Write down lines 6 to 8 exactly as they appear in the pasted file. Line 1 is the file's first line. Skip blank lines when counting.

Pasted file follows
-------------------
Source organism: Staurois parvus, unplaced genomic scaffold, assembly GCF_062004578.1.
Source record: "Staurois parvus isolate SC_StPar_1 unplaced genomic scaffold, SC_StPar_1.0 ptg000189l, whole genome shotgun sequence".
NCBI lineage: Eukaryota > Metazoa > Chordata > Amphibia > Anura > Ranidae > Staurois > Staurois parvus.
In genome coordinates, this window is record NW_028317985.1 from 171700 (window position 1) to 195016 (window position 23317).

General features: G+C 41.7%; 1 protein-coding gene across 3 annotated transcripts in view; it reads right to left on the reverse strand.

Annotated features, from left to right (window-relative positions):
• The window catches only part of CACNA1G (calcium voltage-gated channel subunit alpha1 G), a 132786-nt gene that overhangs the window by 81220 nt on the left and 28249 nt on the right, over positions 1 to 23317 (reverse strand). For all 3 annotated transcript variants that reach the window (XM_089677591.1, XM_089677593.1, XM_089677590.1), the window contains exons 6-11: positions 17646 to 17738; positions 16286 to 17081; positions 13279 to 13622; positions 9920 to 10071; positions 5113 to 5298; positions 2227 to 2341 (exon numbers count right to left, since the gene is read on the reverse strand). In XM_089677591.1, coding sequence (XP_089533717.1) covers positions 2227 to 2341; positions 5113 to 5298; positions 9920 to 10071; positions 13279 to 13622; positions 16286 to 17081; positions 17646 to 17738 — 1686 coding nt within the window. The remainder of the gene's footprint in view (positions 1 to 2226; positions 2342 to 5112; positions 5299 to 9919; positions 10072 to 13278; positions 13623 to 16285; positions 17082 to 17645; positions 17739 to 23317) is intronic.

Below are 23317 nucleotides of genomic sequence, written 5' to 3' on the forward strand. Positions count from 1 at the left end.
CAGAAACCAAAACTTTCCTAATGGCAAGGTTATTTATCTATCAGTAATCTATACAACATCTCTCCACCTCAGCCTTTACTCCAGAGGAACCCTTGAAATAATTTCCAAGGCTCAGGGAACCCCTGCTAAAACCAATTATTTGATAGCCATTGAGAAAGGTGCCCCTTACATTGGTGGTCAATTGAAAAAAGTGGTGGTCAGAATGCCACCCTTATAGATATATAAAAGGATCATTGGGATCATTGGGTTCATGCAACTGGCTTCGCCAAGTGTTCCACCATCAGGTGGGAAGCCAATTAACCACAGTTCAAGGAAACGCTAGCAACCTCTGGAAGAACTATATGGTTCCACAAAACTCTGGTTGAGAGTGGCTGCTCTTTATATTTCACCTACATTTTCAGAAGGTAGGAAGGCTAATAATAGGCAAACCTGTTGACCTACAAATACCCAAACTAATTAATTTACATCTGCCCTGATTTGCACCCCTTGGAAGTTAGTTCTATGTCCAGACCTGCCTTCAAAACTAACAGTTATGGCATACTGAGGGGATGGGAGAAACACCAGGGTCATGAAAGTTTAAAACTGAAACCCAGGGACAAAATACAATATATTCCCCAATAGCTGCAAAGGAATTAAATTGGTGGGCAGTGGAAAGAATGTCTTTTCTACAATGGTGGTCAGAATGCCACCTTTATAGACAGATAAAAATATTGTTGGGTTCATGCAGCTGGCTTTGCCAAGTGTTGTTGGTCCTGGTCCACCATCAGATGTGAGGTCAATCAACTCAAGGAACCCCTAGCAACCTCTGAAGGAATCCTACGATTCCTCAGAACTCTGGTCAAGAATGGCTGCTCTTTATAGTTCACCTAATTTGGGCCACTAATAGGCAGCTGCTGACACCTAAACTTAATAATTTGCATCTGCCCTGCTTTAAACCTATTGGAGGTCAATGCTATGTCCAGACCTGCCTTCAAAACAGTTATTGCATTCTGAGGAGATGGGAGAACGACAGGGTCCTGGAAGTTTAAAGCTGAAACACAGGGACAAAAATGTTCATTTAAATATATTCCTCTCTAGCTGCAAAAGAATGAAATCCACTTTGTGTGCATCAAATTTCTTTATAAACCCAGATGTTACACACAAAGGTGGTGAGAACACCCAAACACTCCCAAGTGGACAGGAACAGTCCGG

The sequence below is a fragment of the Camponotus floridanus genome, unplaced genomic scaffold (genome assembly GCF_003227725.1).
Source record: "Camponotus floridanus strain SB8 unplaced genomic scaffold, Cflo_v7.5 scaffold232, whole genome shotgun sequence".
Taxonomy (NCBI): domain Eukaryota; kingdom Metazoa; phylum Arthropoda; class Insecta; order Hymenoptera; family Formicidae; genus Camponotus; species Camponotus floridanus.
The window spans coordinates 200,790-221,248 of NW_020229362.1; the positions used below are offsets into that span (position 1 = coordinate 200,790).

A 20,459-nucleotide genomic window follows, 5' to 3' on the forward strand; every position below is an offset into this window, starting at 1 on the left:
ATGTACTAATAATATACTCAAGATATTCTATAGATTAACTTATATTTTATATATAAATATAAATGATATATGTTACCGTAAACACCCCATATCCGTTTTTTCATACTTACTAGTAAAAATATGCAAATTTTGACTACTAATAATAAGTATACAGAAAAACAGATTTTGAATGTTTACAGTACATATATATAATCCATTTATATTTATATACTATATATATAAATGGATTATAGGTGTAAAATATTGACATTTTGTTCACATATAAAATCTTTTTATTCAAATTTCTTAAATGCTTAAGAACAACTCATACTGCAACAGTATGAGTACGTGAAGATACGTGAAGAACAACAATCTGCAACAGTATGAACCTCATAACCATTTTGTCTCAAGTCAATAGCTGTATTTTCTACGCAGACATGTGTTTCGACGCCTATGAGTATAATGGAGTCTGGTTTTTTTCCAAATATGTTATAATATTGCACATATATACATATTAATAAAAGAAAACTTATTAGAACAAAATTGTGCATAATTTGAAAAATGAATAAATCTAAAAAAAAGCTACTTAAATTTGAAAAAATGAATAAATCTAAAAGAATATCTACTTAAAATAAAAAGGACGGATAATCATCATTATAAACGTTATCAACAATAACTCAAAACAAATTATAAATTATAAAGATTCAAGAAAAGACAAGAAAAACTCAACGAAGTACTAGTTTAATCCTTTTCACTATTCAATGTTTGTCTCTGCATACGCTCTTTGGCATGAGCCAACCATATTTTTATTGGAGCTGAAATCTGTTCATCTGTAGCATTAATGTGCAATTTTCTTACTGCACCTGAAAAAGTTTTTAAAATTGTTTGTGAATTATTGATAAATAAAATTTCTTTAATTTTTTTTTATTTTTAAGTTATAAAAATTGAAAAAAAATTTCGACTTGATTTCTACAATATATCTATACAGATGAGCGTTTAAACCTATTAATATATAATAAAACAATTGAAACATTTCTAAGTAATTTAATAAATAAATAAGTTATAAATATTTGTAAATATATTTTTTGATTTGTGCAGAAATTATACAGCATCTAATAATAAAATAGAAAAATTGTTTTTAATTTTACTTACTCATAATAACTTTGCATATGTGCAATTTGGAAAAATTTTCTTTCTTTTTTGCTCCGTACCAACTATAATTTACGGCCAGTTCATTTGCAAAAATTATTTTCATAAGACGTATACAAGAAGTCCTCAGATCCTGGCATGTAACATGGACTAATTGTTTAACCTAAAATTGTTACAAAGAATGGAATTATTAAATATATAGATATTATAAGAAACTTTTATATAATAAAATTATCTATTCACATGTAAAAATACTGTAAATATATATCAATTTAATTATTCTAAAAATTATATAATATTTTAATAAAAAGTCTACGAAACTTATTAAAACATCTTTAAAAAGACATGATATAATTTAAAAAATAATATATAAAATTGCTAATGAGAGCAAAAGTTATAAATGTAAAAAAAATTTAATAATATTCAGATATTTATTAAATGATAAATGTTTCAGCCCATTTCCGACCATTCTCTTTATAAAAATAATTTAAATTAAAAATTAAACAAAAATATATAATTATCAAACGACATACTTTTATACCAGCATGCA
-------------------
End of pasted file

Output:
Annotated features, from left to right (window-relative positions):
• The window catches only part of CACNA1G (calcium voltage-gated channel subunit alpha1 G), a 132786-nt gene that overhangs the window by 81220 nt on the left and 28249 nt on the right, over positions 1 to 23317 (reverse strand). For all 3 annotated transcript variants that reach the window (XM_089677591.1, XM_089677593.1, XM_089677590.1), the window contains exons 6-11: positions 17646 to 17738; positions 16286 to 17081; positions 13279 to 13622; positions 9920 to 10071; positions 5113 to 5298; positions 2227 to 2341 (exon numbers count right to left, since the gene is read on the reverse strand). In XM_089677591.1, coding sequence (XP_089533717.1) covers positions 2227 to 2341; positions 5113 to 5298; positions 9920 to 10071; positions 13279 to 13622; positions 16286 to 17081; positions 17646 to 17738 — 1686 coding nt within the window. The remainder of the gene's footprint in view (positions 1 to 2226; positions 2342 to 5112; positions 5299 to 9919; positions 10072 to 13278; positions 13623 to 16285; positions 17082 to 17645; positions 17739 to 23317) is intronic.

Below are 23317 nucleotides of genomic sequence, written 5' to 3' on the forward strand. Positions count from 1 at the left end.